Dear Workaholic Entrepreneurs, Burning Out Is A Serious Matter. This Rule Might Help To Keep It Away

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Burnout is real. Too real, it’s discouraging but you press on.

I have been one of those who started your own business, took responsibility on her shoulder on high, and forgot how to draw the line between work and life. It was close to non-existent but I enjoyed every bit of having to see my diary filled with accomplished to-do lists and done even more than what was plotted.

When you’re an entrepreneur, it can be easy to pour yourself mentally, physically and emotionally into the business to the point that everything can become very blurry – hence, burning out.  You’ll never know not until you experience it yourself, but I don’t recommend it.

I had a turning point in my self-care journey, as a founder, not too long ago. I was fresh from all the adrenaline of finally taking my business full-time, sat at a comfortable coffee shop and was on fire. There’s a certain high when you get to be extra productive, it feels like you’re unstoppable and invisible.  I would wake up at around 5:30 am to jog or 10:00 am when I have no scheduled route to run, and work non-stop until heading to bed around midnight or even as late as 2:00 am to have my website done after midnight.

Yes, I’m the Ms DIY and I enjoy learning every bit about technology since 6th grade.

But then I had a wake-up call when I met up a colleague for our weekly coffee when she asked why I was responding and sending emails by 3 am, still seen online by midnight and been posting about work on weekends. To make it even worse, she made a comment on how exhausted I looked. And, I was exhausted.

I figured, since I have my bi-monthly spa sessions, I thought it was enough. I had been running and operating like clockwork, all my energy was put in the business. I have forgotten how to take good care of myself and only take breaks when my boyfriend finally imposed a “No laptops, no phones, just Netflix” when we’re together at the end of the day to “spend time.”

Being the workaholic that I am, I’m grateful to have a partner who’s concerned about my health and would want me to have the break I need – although, I must admit, it’s tough. Really tough. Working has become my drug.

It’s strange that I have founded a company (The After Six Club) where mindful leadership is one of our core values. It felt so wrong – even disingenuous to my company’s brand- that I was talking the talk but not walking the walk.

Being a yoga teacher, I’d have to also breathe our practice. It took a whole lot of contemplation and when I reviewed my reasons on why I left the corporate world, I was reminded by the TEDx talk I had when I said “Sleep is (too) important” for me. What sleep? where did sleep go?

The fitness enthusiast that I am, went missing. How was I supposed to grow a business built upon mindful leadership, prioritizing self-care, downtime and happiness at work when I wasn’t practising it myself? It took me time to get off the addiction but I did it, otherwise, and still a work-in-progress.

I’ve enlisted few strategies which have worked for me and gotten me a better handle how to balance work and life:

HEADSPACE “me” time.

I subscribed to the headspace app, a meditation app which has helped me slow down. It can be accessed for free for the first 30 days after which, you can opt-in to subscribe should you wish to do meditation according to your state: prioritization, stress, anxiety, etc. I typically turn it on at night, and I always end up falling asleep. If you’re someone who always has an active mind, this definitely works. Give it a chance.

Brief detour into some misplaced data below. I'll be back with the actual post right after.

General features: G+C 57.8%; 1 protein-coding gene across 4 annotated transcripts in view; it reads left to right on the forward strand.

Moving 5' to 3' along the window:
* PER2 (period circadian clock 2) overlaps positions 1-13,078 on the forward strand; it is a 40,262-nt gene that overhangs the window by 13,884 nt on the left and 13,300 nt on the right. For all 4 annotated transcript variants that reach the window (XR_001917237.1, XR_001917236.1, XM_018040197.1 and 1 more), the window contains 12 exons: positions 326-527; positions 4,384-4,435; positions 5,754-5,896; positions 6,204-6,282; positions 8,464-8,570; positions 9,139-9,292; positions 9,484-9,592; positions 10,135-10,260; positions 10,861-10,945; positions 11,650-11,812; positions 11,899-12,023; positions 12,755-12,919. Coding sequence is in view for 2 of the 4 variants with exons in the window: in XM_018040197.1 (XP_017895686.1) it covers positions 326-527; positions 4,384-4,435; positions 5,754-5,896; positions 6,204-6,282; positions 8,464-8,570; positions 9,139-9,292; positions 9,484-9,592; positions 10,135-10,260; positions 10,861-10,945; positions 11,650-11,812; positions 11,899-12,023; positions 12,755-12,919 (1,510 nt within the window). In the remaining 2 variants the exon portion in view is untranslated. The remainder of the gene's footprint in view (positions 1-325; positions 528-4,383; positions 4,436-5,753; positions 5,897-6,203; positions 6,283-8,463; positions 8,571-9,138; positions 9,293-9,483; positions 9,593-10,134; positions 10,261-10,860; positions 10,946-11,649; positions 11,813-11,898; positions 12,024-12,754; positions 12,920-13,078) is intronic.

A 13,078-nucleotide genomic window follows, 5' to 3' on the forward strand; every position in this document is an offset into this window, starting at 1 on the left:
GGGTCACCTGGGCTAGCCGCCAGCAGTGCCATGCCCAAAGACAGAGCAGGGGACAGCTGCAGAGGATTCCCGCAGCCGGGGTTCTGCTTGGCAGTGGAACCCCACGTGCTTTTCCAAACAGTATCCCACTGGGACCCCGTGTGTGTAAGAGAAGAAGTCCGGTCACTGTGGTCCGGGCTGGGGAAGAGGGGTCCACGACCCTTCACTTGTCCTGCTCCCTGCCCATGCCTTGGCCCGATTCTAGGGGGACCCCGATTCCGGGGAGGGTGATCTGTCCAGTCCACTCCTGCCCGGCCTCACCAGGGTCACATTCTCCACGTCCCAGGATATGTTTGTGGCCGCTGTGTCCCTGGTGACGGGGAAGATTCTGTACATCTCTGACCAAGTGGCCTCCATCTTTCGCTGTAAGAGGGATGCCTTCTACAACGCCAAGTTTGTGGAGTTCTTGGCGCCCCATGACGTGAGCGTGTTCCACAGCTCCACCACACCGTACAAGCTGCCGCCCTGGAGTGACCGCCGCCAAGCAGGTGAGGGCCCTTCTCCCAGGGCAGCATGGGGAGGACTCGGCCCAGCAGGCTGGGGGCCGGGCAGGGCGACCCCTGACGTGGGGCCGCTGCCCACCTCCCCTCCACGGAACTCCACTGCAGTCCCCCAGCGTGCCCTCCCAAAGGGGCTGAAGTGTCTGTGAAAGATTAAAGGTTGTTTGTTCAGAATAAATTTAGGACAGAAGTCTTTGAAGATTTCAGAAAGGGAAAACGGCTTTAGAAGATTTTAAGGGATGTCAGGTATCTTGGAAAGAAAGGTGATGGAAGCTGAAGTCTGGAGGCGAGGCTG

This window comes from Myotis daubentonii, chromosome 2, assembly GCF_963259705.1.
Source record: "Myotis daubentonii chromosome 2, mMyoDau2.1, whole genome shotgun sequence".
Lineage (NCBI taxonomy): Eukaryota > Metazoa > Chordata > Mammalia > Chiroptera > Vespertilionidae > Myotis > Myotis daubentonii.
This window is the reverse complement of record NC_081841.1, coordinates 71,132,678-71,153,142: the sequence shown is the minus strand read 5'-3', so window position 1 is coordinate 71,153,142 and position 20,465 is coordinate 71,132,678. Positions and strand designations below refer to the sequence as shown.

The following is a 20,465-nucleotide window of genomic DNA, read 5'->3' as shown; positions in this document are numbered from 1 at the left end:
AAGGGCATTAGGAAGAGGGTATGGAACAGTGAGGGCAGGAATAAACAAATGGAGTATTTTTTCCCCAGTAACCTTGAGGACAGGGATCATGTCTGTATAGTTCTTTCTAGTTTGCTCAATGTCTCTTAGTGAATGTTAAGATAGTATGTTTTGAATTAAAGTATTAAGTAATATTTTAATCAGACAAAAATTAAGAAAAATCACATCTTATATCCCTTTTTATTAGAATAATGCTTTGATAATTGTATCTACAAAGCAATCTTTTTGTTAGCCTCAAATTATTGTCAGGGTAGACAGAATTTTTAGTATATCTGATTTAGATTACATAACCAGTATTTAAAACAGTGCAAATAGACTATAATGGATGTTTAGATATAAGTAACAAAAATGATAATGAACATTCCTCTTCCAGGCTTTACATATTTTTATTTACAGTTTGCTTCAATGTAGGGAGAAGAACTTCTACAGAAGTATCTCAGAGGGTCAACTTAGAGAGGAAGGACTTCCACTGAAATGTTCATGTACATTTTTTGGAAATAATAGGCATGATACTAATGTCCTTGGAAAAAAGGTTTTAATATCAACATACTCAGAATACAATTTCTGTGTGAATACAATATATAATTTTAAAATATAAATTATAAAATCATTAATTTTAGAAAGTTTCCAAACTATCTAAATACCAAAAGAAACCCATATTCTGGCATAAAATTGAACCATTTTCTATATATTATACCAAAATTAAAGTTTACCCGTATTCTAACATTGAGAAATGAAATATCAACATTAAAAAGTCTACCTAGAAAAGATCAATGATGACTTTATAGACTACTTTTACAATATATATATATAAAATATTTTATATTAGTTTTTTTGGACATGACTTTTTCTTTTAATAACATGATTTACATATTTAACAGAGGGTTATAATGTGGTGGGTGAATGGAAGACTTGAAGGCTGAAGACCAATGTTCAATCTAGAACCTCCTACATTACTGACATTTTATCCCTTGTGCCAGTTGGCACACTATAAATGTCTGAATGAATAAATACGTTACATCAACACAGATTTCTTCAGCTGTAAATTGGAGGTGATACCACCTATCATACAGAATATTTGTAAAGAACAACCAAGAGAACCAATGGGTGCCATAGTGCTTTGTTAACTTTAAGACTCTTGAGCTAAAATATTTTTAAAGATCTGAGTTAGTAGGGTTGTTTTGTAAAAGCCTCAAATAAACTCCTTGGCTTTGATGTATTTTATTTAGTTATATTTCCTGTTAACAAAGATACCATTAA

A “me time” routine.

No phones, no screens allowed first thing when you wake up.

I always have this habit of picking up my phone even right before my two eyes are wide open. Having to look at your phone the moment you wake up on-sets a wave of excitement and possible anxiety, opening your inbox will make you stay-in far more than you’re supposed to stay in bed. Which may also result in hindrance from being productive and self-care.

Soon as you wake up, give yourself the 5-sec rule and do something for yourself, not for the business or anyone else. You’ll thank yourself for self-induced anxiety and be in a better mental state.

My mornings is now composed of:  Going to the loo to wash my face and do my business, fix my side of the bed, pour myself a cup of joe, and jot down whatever comes to mind to my sketchpad to re-organize my day and plot out the day’s priority lists. Sometimes, I also savour the moment to reheat my food or cook breakfast.

Being in charge of the morning helps you practice mindfulness; focusing on yourself and commit a few minutes more for yourself before you hop on to the business concerns.

Just before bed, give yourself time to watch something new on Netflix or listen to a podcast on your drive home. Whichever that is not within work scope.

Affirmation & Prioritization.

You are not obliged to respond to every email, right away, every day but you’d have to know and be decisive of which is important. Zooming into what’s important will give you a much more sense of fulfilment, productivity and wins for the business. Forgive yourself if you weren’t able to accomplish everything on the to-do list you’ve written down in the morning. Having to write down your tasks means you’re aware of what needs to be attended to.

Face yourself in the mirror or have your eyes closed, acknowledge that there are things that need to wait and that you’ll be able to face them, one at a time.  As an entrepreneur, it’s easy to fall into the trap of negativity especially if you didn’t meet the demands and your personal deadlines.